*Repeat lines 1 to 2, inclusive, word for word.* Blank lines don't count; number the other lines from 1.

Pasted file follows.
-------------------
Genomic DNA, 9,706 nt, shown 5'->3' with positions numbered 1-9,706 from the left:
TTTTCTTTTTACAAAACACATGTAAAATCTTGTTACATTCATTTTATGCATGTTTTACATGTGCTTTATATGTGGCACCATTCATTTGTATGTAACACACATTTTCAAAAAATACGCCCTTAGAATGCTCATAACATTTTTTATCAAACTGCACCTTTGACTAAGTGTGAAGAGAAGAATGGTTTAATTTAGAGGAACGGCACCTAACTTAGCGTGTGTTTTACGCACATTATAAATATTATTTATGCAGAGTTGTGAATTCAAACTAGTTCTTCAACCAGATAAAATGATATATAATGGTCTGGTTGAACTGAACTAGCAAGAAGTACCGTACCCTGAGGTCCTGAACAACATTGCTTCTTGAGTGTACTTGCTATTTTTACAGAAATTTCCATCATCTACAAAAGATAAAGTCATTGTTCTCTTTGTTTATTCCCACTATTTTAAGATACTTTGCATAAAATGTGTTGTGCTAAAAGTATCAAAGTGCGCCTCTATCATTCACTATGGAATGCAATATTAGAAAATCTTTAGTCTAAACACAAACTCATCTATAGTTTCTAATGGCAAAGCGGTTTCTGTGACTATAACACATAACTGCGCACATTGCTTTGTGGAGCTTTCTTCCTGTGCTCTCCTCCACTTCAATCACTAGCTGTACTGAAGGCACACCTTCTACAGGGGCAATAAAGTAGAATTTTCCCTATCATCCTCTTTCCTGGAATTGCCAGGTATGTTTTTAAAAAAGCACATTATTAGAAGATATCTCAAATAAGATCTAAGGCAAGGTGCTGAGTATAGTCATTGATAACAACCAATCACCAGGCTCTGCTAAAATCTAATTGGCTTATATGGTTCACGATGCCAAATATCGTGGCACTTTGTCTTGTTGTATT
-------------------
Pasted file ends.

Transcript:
Genomic DNA, 9,706 nt, shown 5'->3' with positions numbered 1-9,706 from the left:
TTTTCTTTTTACAAAACACATGTAAAATCTTGTTACATTCATTTTATGCATGTTTTACATGTGCTTTATATGTGGCACCATTCATTTGTATGTAACACACATTTTCAAAAAATACGCCCTTAGAATGCTCATAACATTTTTTATCAAACTGCACCTTTGACTAAGTGTGAAGAGAAGAATGGTTTAATTTAGAGGAACGGCACCTAACTTAGCGTGTGTTTTACGCACATTATAAATATTATTTATGCAGAGTTGTGAATTCAAACTAGTTCTTCAACCAGATAAAATGATATATAATGGTCTGGTTGAACTGAACTAGCAAGAAGTACCGTACCCTGAGGTCCTGAACAACATTGCTTCTTGAGTGTACTTGCTATTTTTACAGAAATTTCCATCATCTACAAAAGATAAAGTCATTGTTCTCTTTGTTTATTCCCACTATTTTAAGATACTTTGCATAAAATGTGTTGTGCTAAAAGTATCAAAGTGCGCCTCTATCATTCACTATGGAATGCAATATTAGAAAATCTTTAGTCTAAACACAAACTCATCTATAGTTTCTAATGGCAAAGCGGTTTCTGTGACTATAACACATAACTGCGCACATTGCTTTGTGGAGCTTTCTTCCTGTGCTCTCCTCCACTTCAATCACTAGCTGTACTGAAGGCACACCTTCTACAGGGGCAATAAAGTAGAATTTTCCCTATCATCCTCTTTCCTGGAATTGCCAGGTATGTTTTTAAAAAAGCACATTATTAGAAGATATCTCAAATAAGATCTAAGGCAAGGTGCTGAGTATAGTCATTGATAACAACCAATCACCAGGCTCTGCTAAAATCTAATTGGCTTATATGGTTCACGATGCCAAATATCGTGGCACTTTGTCTTGTTGTATT